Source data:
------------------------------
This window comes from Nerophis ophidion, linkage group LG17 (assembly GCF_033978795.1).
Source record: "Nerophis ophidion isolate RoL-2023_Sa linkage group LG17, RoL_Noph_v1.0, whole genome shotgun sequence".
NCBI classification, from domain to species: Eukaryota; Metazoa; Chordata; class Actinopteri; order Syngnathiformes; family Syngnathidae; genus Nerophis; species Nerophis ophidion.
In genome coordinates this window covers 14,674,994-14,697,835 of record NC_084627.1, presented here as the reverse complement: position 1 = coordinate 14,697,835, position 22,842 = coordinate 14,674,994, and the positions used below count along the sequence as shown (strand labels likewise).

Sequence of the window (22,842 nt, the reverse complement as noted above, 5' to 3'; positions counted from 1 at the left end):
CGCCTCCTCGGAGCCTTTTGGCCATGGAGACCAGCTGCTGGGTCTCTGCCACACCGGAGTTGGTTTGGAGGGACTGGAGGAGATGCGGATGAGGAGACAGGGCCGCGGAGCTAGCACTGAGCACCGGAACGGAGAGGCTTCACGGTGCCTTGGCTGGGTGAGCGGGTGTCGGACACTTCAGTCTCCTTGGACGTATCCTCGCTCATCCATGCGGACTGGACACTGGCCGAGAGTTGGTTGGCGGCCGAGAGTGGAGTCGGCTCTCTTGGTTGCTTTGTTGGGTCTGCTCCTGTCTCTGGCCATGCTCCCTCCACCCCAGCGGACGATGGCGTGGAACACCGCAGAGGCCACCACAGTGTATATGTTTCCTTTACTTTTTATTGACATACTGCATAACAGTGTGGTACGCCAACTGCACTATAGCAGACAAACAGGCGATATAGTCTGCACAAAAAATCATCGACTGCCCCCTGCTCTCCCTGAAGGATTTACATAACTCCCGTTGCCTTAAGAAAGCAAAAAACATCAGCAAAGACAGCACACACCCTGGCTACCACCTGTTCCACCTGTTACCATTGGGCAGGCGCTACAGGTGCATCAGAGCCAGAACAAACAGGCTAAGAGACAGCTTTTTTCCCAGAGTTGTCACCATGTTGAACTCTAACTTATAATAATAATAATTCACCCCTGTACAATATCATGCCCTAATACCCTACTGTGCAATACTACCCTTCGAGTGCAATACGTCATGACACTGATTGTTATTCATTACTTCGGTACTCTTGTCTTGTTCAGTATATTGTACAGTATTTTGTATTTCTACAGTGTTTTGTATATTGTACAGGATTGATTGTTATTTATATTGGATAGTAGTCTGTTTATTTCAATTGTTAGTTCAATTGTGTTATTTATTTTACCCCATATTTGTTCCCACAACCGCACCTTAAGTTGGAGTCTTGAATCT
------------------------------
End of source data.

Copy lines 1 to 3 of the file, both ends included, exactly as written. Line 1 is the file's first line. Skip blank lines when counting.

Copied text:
This window comes from Nerophis ophidion, linkage group LG17 (assembly GCF_033978795.1).
Source record: "Nerophis ophidion isolate RoL-2023_Sa linkage group LG17, RoL_Noph_v1.0, whole genome shotgun sequence".
NCBI classification, from domain to species: Eukaryota; Metazoa; Chordata; class Actinopteri; order Syngnathiformes; family Syngnathidae; genus Nerophis; species Nerophis ophidion.